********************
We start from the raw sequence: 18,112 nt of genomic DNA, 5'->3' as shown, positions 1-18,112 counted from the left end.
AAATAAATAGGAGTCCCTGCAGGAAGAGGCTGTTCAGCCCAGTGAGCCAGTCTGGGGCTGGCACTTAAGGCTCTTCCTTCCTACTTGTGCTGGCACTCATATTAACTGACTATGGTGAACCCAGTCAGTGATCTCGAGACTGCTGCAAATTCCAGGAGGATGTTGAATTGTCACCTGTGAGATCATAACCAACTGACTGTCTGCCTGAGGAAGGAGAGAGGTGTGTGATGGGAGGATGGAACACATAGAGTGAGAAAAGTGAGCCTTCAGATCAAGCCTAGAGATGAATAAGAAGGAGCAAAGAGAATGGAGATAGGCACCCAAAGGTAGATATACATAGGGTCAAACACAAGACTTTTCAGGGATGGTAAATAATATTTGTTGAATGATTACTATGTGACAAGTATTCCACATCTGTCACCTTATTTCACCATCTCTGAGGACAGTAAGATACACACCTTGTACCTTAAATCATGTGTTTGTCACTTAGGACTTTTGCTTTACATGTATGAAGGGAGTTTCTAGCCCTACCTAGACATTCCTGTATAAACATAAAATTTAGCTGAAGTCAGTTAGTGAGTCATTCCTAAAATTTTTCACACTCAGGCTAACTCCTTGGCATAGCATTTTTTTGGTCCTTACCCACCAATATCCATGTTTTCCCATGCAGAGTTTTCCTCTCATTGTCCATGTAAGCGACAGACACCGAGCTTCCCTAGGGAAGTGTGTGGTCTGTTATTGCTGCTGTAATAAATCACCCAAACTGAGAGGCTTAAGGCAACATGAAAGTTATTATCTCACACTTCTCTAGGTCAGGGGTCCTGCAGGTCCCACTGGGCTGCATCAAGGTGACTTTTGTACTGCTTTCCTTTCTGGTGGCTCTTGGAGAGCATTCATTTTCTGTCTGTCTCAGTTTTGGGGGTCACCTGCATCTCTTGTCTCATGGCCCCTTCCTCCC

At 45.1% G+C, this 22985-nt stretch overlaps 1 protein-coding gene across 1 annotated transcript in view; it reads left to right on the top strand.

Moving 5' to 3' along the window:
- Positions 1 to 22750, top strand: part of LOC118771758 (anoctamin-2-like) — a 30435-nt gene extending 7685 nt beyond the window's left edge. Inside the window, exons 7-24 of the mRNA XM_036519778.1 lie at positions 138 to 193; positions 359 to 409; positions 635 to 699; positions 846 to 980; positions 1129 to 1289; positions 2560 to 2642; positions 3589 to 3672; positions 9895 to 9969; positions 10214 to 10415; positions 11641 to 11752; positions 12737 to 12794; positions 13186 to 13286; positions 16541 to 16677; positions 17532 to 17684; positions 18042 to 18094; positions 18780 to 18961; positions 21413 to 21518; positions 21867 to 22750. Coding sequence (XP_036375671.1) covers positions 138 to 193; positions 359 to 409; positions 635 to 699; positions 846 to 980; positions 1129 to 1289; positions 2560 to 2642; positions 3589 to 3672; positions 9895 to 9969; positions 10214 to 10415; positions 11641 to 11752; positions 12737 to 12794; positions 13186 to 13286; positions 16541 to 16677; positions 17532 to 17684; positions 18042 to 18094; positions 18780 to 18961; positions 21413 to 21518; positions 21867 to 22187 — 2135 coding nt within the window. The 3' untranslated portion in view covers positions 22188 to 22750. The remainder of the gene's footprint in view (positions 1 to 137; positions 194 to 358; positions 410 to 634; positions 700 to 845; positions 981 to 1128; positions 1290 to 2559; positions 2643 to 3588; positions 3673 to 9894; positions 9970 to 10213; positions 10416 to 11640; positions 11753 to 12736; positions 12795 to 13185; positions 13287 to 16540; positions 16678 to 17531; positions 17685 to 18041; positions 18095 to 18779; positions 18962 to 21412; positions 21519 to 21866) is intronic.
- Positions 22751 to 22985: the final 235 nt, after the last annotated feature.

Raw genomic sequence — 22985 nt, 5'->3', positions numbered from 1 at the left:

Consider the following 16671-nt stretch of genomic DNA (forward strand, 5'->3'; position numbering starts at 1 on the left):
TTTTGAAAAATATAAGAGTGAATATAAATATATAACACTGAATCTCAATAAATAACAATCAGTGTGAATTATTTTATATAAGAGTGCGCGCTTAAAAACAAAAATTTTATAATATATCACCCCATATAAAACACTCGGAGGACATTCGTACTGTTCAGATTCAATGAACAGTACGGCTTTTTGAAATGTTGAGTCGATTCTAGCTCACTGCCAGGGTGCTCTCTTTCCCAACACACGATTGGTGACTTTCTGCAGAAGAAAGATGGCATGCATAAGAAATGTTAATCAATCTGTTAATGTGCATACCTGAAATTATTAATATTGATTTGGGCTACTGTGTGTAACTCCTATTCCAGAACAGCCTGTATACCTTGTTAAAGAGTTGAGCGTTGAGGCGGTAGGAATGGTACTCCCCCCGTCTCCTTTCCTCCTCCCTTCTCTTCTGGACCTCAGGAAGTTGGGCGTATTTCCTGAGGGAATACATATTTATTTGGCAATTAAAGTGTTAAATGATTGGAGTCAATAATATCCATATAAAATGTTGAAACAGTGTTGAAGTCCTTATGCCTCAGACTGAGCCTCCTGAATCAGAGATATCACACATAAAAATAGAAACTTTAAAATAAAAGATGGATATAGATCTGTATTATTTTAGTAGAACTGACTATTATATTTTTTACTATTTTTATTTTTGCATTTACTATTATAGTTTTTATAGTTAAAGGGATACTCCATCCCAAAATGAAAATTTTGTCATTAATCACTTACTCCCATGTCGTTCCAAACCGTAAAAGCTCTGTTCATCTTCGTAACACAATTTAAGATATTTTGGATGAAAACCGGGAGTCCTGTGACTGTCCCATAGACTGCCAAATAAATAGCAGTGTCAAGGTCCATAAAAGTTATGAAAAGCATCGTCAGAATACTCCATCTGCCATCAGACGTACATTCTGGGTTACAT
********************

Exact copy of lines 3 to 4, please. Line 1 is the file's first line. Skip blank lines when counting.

At 45.1% G+C, this 22985-nt stretch overlaps 1 protein-coding gene across 1 annotated transcript in view; it reads left to right on the top strand.

Moving 5' to 3' along the window: